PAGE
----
The winter blues are in full swing here at my house and my family is in need of some sort of “lifting of the winter spirits” exercise. You know, maybe something where we all get together in the morning, stand holding hands in a circle, and chant for the sun gods to shine some light and send some heat and bathing suit weather our way. I don’t know about where you live, but winter can get pretty damn depressing in the northeast. Every day is like groundhog day. Get up, look outside- cloudy. Make breakfast, get the kids dressed, start the car- freeze my ass off. Run back into the house, bundle the kids up in winter jackets-boots-hats-mittens, and scoot them out the door as quickly as possible- would you look at that it’s raining/sleeting/snowing/a blizzard. And pretty much every morning, I have the same conversation with my kids as we leave the house. Here’s my end:
“Hurry up and get in, I need to buckle you my head is getting wet.”
“Yes, you have to wear your hat, it’s cold.”
“Because I said so.”
“No, you can’t open your window.”
“Your boogies will freeze.”
“Sorry, but we can’t play outside today.”
“How are you going to roller skate in slush?”
“Your bike is put away for the winter.”
“I’m pretty sure your training wheels wouldn’t make it through that snow bank.”
“The park is closed.”
“Because they took the swings down.”
“No, we can’t go swimming.”
“Baby, it’s cold outside.”
As a mom of two very active and energetic young kids, the best way to keep them happy and thus maintain my sanity is to open the door and let them go, go, go. In spring, we throw on our rain gear and stomp in muddy puddles. In summer, we ride bikes, run through sprinklers, and picnic under a shady tree. In fall, we take hikes and go on nature walks.
Then comes winter.
It’s great in the beginning because the holiday season is in full throttle and the kids are preoccupied with Santa and sleigh rides. But then comes January, February, March. Can you say boring? After I’ve exhausted every do-it-yourself craft activity, book reading session, puzzle time, watch-momma-cook-dinner fun- and the kids are still bouncing off the walls, it’s time to bundle them up and brave the cold.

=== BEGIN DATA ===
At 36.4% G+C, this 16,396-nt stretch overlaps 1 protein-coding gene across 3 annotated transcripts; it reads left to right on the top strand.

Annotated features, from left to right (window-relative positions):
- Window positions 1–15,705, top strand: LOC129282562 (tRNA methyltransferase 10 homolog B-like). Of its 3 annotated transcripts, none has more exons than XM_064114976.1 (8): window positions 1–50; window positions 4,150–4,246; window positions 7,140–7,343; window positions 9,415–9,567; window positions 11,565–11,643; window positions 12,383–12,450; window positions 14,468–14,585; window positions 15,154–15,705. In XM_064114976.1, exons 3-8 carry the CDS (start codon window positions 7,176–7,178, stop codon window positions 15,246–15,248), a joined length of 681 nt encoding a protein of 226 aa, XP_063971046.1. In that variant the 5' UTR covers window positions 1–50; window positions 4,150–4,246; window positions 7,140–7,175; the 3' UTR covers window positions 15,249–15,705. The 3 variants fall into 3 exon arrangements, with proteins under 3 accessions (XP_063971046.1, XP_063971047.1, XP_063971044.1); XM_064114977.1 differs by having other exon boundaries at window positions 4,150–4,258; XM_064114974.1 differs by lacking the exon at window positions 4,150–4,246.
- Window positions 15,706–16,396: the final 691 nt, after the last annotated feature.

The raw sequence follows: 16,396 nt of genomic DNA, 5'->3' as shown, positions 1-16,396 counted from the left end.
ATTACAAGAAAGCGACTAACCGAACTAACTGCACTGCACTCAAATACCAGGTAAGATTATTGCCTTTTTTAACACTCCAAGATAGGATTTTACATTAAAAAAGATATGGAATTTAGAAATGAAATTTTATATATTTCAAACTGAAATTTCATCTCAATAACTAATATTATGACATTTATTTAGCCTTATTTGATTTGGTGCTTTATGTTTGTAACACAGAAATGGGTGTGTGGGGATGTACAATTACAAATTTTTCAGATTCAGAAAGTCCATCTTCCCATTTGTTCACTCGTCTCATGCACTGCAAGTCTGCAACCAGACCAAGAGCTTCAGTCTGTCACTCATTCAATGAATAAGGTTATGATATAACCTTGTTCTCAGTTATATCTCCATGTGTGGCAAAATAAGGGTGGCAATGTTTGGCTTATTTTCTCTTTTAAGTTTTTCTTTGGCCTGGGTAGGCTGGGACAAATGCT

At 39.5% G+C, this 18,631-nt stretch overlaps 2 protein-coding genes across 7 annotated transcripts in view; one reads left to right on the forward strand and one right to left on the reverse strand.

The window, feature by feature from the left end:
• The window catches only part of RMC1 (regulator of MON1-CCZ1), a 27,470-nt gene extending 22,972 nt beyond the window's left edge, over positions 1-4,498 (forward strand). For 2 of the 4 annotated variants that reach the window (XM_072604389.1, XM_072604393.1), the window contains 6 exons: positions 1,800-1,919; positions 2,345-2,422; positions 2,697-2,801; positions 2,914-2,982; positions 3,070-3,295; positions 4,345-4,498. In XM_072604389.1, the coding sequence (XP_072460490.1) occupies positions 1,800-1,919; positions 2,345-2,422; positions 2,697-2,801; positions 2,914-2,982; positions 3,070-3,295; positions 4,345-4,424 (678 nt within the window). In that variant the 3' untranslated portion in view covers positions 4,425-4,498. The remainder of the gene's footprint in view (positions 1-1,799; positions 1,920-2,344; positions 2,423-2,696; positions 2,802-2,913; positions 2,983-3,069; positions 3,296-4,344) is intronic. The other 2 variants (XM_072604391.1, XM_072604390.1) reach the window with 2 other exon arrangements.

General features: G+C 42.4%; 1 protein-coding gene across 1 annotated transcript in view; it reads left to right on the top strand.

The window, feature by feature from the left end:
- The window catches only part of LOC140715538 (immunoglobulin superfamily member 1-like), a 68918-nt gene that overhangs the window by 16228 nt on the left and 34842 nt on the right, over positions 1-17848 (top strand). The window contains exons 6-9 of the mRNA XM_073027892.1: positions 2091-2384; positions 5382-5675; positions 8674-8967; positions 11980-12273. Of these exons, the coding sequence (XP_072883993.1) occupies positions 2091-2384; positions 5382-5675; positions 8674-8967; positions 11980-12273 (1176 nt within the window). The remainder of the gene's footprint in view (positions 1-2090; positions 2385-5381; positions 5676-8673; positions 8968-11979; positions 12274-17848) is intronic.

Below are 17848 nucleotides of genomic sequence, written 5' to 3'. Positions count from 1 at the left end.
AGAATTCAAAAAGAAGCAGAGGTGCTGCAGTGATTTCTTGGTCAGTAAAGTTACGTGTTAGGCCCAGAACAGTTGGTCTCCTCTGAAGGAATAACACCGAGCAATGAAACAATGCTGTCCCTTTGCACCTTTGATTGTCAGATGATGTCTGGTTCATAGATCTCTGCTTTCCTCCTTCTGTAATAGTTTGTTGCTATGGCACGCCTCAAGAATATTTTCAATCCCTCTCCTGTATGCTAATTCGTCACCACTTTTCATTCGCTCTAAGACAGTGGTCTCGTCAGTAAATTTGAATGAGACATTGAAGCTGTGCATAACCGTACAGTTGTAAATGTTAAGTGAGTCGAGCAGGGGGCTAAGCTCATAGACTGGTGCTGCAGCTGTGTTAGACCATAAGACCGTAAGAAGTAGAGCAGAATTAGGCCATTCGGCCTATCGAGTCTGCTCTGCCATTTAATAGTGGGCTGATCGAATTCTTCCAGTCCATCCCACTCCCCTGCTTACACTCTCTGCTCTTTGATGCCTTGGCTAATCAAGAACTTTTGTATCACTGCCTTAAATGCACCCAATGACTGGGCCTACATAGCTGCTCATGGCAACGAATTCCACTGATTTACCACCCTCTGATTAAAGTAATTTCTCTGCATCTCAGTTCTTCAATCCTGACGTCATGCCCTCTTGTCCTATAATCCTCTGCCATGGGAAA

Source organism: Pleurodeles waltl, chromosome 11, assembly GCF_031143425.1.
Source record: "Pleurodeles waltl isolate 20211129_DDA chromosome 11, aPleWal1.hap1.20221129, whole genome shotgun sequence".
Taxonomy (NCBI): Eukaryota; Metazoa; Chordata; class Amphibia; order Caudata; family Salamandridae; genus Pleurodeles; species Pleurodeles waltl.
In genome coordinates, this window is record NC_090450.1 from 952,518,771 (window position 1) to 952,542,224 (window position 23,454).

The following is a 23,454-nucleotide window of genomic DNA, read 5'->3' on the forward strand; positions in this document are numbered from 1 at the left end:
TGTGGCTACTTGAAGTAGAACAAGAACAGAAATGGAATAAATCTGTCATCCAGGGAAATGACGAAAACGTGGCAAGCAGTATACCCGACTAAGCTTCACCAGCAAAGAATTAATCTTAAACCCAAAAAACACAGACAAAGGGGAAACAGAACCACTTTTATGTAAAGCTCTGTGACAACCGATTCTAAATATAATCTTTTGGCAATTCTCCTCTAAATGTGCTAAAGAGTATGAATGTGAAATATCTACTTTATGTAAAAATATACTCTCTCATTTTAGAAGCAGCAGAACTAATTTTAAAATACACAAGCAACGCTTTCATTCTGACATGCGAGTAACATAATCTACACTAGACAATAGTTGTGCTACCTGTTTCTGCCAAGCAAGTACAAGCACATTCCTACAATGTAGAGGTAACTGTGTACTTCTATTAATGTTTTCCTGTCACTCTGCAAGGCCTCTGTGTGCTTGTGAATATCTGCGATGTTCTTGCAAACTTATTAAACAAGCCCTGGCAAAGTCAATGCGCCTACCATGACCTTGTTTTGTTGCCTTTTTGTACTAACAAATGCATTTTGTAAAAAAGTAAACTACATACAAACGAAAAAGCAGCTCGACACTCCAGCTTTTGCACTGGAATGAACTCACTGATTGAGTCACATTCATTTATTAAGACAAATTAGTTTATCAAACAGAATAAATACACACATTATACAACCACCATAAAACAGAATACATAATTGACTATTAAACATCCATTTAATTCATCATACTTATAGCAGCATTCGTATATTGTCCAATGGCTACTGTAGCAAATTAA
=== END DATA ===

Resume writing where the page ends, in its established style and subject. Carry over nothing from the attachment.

My kids are desperate to get outdoors in the winter even when it’s 6 degrees and I can’t say I blame them. I’m desperate, too. Being cooped up inside (home, work, school, daycare) for months on end starts to take it’s toll. Any sign of sunlight and 30+ degree temperatures and my family is hitting the front yard like it’s an 80 degree beach day.
The benefits of keeping kids active during the winter are key to their optimum development and overall well being. Outdoor exercise builds strong bones and muscles, reduces stress, strengthens immunity, releases endorphins in the body, increases much needed Vitamin D levels, and allows for an overall better mood and night’s sleep.
So get outside with your kids even if it’s just for a brisk walk. And the next time you find yourself hauling out the Radio Flyer wagon and trudging through six inches of snow and slush in mid-February, know that I am right there with ya.
wow! I think I had that whole conversation with my 2 very active toddler girls this morning too!!
loving your site— gets me laughing, inspired and encouraged daily– thanks!
Thanks so much. I am finding out that my efforts to live in zen & health are often overshadowed by the realities of having two young kids! Its worth the try though!!
This is a good one! I have a good friend who’s rule of thumb with anything (most notabley getting outside in the cold Whistler weather) is to tell say it’s ‘just for five minutes’….five minutes is all it takes until the heart is pumping and the body temperature is up, the next thing you know you are having a blast and wondering how you ever could have considered not getting outside! It seems a lot of things are like that. Great post!
Took my girls for a walk down the street and back in the wagon, trudging through about 4 inches of slushy snow! I bundled them up and brought a couple of blankets for them, they looked so comfy in there! It was so nice to get outside and DO SOMETHING! They both slept like little angels that night! I think the reason why I don’t take them out more often is because, let’s be honest, it’s a pain in the ass to get them into 3 layers of clothes, snowsuits, boots, mittens, hats, scarves …by the time I get them dressed I’ve yelled at them about a hundred times (i.e. trying to get mittens on a one year old), and I’m exhausted!!! But it’s so true, once you get out there it’s so fun and they really benefit, we all do!!! Great post Lisa, look forward to all your posts!!!
Living in Alaska, our children go out until the temp drops to -10 for preschoolers and -20 for elementary kids. I live for days when it is warm enough for them to go our at recess AND afterschool. Since moving here I have been amazed at the ways we have found to keep our little girl active when it’s too cold to go outside (which is for at least 2 months straight). We have to be pretty creative parents in Interior Alaska.
I was in Dutch Harbor in 2007 and also in Anchorage and Denali. Alaska is beautiful!